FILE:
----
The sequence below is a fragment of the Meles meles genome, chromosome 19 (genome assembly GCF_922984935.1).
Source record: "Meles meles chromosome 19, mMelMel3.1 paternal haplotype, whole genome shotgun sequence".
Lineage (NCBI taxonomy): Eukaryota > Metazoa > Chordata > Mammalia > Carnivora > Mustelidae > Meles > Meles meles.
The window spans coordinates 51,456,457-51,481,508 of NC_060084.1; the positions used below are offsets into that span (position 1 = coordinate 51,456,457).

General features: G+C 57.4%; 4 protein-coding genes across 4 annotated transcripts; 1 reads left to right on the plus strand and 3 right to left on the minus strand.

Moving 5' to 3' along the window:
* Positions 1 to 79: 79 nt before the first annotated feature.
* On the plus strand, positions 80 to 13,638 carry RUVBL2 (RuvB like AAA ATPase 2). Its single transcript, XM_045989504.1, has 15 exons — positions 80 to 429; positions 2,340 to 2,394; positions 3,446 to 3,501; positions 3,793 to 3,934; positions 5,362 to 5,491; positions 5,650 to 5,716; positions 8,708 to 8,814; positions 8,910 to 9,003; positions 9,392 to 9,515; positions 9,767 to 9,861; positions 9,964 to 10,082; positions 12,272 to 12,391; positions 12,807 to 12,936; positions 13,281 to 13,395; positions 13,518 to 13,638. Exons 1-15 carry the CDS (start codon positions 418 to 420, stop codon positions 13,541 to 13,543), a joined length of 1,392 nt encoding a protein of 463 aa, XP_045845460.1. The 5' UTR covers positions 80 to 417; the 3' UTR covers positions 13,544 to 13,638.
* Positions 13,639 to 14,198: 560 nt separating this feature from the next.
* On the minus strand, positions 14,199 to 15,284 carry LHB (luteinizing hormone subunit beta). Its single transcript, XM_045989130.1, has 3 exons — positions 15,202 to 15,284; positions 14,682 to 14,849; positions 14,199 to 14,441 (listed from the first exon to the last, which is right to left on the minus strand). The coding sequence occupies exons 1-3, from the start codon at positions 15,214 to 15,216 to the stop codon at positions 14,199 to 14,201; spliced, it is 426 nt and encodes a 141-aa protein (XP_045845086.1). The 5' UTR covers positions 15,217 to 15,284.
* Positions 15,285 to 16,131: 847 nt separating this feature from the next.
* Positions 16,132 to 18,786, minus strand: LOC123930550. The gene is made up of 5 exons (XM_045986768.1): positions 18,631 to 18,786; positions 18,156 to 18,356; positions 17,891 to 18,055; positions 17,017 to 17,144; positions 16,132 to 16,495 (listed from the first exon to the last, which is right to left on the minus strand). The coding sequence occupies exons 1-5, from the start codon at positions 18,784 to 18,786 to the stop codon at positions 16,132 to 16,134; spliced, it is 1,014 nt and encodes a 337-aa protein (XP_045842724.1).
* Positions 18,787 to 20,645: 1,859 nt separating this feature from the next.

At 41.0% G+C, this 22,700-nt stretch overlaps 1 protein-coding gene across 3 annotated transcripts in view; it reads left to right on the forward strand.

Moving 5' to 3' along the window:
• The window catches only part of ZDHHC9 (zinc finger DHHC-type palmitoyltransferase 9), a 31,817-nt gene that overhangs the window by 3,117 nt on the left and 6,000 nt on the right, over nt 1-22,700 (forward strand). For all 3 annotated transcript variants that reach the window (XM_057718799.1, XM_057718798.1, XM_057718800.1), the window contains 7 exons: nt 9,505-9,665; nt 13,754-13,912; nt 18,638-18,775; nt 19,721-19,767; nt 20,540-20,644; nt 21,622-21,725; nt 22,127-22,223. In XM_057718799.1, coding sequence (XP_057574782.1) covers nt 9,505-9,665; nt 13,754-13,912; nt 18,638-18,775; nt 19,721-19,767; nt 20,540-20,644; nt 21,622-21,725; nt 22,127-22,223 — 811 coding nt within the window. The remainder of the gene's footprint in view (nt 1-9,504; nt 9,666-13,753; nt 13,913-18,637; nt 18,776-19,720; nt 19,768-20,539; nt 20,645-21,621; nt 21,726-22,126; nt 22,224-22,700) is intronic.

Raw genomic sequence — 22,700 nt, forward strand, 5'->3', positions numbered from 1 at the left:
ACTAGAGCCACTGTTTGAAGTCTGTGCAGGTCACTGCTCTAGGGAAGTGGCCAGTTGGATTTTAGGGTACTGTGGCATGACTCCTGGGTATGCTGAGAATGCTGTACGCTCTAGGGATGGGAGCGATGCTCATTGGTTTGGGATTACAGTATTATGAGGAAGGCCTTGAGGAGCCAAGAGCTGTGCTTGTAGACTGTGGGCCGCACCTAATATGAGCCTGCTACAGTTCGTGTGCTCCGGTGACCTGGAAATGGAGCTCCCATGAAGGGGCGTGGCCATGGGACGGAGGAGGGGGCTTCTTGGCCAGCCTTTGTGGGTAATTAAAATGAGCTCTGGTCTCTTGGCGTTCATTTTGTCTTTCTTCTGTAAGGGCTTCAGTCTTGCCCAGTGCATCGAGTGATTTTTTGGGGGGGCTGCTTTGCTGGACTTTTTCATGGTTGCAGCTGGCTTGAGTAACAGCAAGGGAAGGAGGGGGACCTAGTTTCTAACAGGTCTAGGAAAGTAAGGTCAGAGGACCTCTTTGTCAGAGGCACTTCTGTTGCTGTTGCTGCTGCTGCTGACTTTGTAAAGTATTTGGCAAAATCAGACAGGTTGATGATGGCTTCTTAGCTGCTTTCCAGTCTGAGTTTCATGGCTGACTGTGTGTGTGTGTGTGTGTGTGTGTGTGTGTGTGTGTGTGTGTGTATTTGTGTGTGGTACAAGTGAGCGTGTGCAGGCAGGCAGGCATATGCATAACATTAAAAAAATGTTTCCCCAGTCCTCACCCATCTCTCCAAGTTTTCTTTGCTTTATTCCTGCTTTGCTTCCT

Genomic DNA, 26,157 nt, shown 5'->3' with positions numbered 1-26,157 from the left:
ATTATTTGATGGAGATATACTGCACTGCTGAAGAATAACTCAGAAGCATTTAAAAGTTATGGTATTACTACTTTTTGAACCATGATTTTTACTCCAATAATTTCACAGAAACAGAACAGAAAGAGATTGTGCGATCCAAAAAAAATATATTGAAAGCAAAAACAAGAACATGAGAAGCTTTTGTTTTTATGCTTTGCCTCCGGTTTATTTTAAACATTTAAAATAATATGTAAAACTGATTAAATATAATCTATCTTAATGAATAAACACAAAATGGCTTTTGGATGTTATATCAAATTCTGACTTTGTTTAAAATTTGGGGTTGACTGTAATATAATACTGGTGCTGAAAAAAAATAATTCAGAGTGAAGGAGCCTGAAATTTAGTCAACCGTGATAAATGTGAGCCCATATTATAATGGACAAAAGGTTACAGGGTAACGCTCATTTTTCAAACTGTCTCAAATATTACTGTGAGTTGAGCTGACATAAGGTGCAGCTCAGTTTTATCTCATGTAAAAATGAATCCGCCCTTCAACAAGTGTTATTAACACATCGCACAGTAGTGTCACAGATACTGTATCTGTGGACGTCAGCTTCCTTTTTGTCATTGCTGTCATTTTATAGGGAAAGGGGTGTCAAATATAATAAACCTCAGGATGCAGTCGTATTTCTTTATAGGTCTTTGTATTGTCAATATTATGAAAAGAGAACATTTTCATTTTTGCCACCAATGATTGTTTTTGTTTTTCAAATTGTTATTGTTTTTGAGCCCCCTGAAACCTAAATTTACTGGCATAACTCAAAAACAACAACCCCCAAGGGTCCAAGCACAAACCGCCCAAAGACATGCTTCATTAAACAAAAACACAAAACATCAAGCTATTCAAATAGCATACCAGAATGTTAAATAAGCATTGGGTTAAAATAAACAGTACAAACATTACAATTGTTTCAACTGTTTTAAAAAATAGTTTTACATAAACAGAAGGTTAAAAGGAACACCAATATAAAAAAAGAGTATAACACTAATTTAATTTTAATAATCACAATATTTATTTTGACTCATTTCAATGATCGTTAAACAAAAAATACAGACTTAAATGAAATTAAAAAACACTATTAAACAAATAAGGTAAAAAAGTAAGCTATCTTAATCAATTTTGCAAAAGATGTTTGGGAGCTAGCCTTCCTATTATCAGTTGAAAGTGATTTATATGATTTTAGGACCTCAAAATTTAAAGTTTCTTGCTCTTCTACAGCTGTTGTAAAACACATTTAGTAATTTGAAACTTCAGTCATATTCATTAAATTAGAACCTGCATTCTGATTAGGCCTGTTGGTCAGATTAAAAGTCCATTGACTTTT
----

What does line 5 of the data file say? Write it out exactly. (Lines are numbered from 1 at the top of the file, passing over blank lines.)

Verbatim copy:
General features: G+C 57.4%; 4 protein-coding genes across 4 annotated transcripts; 1 reads left to right on the plus strand and 3 right to left on the minus strand.